Production of soluble and active transferrin receptor-targeting single-chain antibody using Saccharomyces cerevisiae

Benjamin J. Hackel, Dagang Huang, Jennifer C. Bubolz, Xin X. Wang, Eric V. Shusta

Research output: Contribution to journalArticlepeer-review

51 Scopus citations


Purpose. This study describes the soluble production, purification, and functional testing of an anti-transferrin receptor single-chain antibody (OX26 scFv) using the yeast Saccharomyces cerevisiae. Methods. The yeast secretion apparatus was optimized by modulating expression temperature, the folding environment of the endoplasmic reticulum, and gene dosage. Secreted scFv was purified using immobilized metal affinity chromatography, and tested for binding and internalization into the RBE4 rat brain endothelial cell line. Results. Secretion of OX26 scFv was optimal when expression was induced at 20°C. Co-overexpression of heavy chain binding protein and protein disulfide isomerase elevated scFv expression levels by 10.4 ± 0.3-fold. Optimization of scFv gene dosage increased secretion by 7.1 ± 0.2-fold, but the overall benefits of binding protein and protein disulfide isomerase overexpression were diminished. Purified OX26 scFv yields of 0.5 mg/L secreted protein were achieved, and the scFv was actively internalized into RBE4 cells with a pattern similar to that observed with intact OX26 monoclonal antibody. Conclusions. The optimized S. cerevisiae expression system is amenable to production of soluble and active brain targeting OX26 scFv, and the yeast-produced scFv has potential for the targeting and delivery of small molecules, proteins, or drug carriers across the blood-brain barrier(BBB).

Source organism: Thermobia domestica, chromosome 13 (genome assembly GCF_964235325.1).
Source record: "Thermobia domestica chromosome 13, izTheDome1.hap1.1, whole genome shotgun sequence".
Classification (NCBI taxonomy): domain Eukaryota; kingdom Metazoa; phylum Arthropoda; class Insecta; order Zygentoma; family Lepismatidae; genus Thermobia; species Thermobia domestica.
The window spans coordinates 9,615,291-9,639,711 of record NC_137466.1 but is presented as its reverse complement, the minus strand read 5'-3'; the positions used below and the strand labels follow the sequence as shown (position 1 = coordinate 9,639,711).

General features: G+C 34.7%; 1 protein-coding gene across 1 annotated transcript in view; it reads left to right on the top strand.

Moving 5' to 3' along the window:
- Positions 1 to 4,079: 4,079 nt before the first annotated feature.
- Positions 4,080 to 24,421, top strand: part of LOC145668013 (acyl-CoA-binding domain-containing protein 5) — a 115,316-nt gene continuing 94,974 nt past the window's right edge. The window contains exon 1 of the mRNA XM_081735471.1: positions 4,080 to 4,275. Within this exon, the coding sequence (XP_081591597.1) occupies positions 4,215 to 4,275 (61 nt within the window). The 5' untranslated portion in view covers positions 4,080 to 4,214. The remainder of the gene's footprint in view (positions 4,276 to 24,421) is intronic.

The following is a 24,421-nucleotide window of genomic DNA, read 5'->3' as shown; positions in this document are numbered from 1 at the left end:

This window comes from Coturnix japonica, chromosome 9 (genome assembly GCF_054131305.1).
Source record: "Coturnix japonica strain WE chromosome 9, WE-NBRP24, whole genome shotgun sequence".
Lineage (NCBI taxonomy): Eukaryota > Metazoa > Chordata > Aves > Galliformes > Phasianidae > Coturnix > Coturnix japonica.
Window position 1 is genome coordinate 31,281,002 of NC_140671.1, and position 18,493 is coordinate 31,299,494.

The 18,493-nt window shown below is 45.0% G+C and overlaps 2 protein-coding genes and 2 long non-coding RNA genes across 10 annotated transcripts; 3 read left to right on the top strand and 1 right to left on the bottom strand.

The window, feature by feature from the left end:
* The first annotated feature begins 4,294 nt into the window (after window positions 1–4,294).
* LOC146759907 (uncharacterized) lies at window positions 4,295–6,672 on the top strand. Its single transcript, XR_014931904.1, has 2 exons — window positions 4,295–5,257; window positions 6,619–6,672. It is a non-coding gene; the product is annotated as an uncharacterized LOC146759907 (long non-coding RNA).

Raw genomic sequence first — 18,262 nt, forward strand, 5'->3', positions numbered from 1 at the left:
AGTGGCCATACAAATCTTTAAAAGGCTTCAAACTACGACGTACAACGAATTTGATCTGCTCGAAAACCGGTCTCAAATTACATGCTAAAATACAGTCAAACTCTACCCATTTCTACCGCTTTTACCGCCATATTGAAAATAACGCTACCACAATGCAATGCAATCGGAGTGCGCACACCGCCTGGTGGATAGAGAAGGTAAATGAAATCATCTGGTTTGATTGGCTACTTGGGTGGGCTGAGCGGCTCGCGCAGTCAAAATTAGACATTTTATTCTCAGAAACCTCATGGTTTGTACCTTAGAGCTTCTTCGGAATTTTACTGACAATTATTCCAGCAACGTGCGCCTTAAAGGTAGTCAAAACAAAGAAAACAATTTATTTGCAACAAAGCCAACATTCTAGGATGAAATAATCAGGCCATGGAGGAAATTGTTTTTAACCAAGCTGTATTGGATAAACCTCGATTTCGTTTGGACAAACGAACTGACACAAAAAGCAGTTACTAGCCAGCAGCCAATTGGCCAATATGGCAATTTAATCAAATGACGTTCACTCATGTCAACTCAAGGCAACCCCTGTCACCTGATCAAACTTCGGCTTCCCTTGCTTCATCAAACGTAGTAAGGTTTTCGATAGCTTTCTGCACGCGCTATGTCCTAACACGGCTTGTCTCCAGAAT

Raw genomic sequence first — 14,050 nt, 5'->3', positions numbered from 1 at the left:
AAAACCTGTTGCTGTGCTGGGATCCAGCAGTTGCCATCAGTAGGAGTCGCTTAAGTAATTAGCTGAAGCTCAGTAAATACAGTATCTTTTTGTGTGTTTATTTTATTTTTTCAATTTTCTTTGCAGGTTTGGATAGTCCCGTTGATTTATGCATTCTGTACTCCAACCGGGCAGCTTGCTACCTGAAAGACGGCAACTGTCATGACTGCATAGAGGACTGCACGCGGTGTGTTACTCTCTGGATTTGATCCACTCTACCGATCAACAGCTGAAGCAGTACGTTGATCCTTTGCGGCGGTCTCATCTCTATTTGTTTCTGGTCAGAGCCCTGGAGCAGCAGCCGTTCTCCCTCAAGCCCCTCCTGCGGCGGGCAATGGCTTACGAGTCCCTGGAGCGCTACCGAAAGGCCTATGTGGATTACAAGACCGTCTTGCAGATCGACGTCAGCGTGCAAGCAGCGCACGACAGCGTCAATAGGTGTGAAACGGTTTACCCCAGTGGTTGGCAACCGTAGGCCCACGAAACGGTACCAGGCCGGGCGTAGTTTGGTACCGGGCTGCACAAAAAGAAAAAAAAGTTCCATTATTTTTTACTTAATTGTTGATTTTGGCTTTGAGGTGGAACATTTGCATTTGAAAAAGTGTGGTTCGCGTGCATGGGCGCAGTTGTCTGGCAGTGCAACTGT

Original languageEnglish (US)
Pages (from-to)790-797
Number of pages8
JournalPharmaceutical research
Issue number4
StatePublished - Apr 2006

Bibliographical note

Funding Information:
Special thanks are extended to Grzegorz Sabat, James Brown, and Dr. Amy Harms of the University of Wisconsin Biotechnology Center for their assistance in analyzing peptide mapping and intact protein molecular weight measurement data. Thanks are also due to Michael Pereckas at the Medical College of Wisconsin for his assistance with protein sequencing. This study was funded by the Whitaker Foundation award RG-02-0077 and NSF CAREER award BES-0238864. B.J. Hackel was an NSF REU recipient and a University of Wisconsin Hilldale undergraduate research fellow.


  • Blood-brain barrier
  • Drug targeting
  • Single-chain antibody
  • Yeast


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